In a recent study, a research team led by the La Jolla Institute for Immunology, USA and the Pasteur Institute, France, reported that three proteins that bind to the human antibody RVA122 The structure of aggregated wild-type RABV-G can be used to guide improved vaccine design and identify therapeutic drug targets. The related research results were published in Science Advances under the title of “Structure of the rabies virus glycoprotein trimer bound to a prefusion-specific neutralizing antibody”.
Figure 1 Research results (Source: )
Scientists cannot answer precisely why a rabies vaccine does not provide long-term protection, but the heterogeneity of RABV-G structure is a key question. Like a Swiss Army Knife, the RABV-G’s sequence can be unfolded and flipped up when needed. The glycoprotein can move back and forth between prefusion (before fusion with the host cell) and postfusion forms, and it can also fall apart, transforming from a trimeric to a monomeric structure.
This deformation seems to provide an invisibility cloak for the rabies virus, since human antibodies typically only recognize a single site on the protein, and when the protein hides or moves When these protein sites are present, antibodies cannot accurately recognize them and naturally cannot generate an effective immune response.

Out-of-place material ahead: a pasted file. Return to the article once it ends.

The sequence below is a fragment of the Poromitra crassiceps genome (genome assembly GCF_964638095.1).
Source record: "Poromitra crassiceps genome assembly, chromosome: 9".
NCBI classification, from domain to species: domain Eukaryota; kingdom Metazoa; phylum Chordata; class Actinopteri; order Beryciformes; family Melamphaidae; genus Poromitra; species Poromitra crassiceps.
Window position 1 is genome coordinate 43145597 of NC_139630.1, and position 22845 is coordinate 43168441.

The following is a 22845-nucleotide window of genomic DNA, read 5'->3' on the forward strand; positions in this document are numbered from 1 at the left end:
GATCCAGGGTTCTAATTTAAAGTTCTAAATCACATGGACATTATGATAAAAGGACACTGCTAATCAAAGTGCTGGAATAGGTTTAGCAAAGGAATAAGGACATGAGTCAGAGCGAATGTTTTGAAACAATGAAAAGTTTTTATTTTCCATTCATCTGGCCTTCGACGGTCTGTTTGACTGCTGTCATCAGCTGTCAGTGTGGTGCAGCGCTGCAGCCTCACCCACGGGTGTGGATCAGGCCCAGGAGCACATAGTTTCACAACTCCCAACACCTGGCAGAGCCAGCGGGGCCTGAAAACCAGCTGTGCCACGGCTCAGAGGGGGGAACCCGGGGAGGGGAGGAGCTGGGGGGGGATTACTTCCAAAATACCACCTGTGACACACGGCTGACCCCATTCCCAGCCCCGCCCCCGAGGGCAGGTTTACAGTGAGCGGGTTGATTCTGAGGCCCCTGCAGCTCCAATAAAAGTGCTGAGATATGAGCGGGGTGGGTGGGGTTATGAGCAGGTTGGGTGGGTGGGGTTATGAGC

In this study, researchers combined the glycoprotein RABV-G with the monoclonal antibody RVA122 to identify sites in the viral structure that are vulnerable to antibody attack. RVA122 is the type of antibody required for rabies immunity and can effectively neutralize rabies virus. Binding to RVA122 increases the proportion of RABV-G trimers visible by cryo-electron microscopy by more than 30-fold, enabling high-resolution reconstruction and locking RABV-G in the prefusion conformation, as RVA122 may Neutralizes rabies virus by inhibiting the transition of RABV-G to the postfusion conformation.